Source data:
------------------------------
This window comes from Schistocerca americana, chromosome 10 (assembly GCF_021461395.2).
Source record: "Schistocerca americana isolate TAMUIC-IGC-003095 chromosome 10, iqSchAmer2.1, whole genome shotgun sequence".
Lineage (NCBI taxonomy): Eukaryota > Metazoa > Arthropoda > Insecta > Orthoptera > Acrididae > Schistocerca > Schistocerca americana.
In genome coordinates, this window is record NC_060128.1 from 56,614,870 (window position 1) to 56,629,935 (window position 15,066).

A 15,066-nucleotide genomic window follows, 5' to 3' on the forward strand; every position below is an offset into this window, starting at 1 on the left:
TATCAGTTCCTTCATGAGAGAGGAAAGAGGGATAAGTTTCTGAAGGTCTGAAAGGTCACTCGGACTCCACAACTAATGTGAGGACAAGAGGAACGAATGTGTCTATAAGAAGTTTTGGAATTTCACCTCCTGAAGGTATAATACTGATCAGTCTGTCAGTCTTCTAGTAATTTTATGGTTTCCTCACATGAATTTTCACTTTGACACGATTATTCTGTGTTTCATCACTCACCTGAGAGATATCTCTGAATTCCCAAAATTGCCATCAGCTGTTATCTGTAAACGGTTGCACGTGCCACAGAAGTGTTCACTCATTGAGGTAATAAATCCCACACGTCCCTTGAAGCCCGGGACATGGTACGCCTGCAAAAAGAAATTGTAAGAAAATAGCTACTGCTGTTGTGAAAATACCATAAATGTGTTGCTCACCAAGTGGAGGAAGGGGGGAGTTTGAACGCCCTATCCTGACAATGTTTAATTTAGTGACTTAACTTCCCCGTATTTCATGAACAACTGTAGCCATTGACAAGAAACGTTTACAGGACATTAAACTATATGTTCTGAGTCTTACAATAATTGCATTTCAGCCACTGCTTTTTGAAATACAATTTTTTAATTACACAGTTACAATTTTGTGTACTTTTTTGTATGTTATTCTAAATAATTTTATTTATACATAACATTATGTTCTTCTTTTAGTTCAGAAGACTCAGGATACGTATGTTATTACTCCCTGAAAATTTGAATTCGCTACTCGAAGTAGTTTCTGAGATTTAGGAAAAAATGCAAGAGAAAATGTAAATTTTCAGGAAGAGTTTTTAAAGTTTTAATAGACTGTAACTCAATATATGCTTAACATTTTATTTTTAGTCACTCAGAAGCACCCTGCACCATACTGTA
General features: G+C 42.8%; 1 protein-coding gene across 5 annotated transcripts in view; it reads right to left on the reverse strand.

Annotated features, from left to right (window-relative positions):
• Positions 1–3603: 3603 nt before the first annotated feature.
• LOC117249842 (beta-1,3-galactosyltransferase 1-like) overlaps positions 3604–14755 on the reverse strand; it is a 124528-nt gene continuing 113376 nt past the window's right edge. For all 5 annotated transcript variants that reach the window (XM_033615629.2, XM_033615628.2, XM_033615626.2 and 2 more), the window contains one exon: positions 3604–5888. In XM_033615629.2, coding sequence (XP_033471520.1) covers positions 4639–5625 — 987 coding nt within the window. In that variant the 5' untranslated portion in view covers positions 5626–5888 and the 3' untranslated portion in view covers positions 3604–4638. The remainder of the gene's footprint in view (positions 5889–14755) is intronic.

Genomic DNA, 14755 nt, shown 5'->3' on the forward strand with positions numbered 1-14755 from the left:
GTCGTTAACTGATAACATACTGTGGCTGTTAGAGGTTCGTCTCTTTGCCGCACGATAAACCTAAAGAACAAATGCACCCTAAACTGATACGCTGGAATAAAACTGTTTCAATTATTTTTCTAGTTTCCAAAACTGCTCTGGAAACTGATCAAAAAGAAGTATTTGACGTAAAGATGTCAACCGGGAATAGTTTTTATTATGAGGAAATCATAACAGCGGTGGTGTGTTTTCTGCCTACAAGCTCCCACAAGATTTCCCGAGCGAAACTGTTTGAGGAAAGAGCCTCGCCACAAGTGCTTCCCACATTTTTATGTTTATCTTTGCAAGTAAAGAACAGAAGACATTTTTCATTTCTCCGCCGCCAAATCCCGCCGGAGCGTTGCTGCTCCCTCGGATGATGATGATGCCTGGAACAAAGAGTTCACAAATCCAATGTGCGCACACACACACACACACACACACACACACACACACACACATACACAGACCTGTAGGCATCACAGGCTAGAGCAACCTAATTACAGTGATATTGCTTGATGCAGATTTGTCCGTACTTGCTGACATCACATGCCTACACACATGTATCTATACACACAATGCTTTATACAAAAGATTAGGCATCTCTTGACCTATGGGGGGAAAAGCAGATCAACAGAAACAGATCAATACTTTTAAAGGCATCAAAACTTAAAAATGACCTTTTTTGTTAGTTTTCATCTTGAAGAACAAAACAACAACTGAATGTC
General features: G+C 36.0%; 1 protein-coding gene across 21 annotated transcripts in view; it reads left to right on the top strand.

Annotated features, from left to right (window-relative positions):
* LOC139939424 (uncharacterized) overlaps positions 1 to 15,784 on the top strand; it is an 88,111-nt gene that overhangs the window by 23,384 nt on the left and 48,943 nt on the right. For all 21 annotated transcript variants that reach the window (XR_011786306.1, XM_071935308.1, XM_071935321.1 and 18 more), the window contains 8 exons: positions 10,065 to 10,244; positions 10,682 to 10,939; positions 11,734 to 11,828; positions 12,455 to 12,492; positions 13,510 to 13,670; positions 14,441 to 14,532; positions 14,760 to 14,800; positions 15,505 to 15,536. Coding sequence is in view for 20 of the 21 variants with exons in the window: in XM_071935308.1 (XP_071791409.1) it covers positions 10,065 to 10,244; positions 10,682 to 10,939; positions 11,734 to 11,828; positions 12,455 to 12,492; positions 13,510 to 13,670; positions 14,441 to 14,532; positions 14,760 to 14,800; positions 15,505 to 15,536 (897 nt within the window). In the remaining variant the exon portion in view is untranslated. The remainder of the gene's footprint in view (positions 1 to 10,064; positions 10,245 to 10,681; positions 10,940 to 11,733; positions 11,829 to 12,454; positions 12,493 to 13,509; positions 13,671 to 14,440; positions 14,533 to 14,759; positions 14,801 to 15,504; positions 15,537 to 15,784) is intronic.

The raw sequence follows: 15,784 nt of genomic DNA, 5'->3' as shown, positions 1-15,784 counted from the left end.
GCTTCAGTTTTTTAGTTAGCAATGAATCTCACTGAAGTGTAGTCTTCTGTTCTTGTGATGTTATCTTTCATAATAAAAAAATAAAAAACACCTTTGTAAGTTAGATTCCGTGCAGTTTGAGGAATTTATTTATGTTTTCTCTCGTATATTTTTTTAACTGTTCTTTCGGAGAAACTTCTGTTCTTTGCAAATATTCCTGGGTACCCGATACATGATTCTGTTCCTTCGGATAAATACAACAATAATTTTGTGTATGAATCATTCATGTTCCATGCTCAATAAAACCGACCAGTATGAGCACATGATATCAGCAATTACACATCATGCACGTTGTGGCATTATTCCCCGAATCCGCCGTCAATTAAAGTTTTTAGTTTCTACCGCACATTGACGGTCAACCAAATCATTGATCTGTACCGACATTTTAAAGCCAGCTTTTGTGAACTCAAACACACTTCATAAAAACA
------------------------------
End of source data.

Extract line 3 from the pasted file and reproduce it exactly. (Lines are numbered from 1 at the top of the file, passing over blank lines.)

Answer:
Lineage (NCBI taxonomy): Eukaryota > Metazoa > Arthropoda > Insecta > Orthoptera > Acrididae > Schistocerca > Schistocerca americana.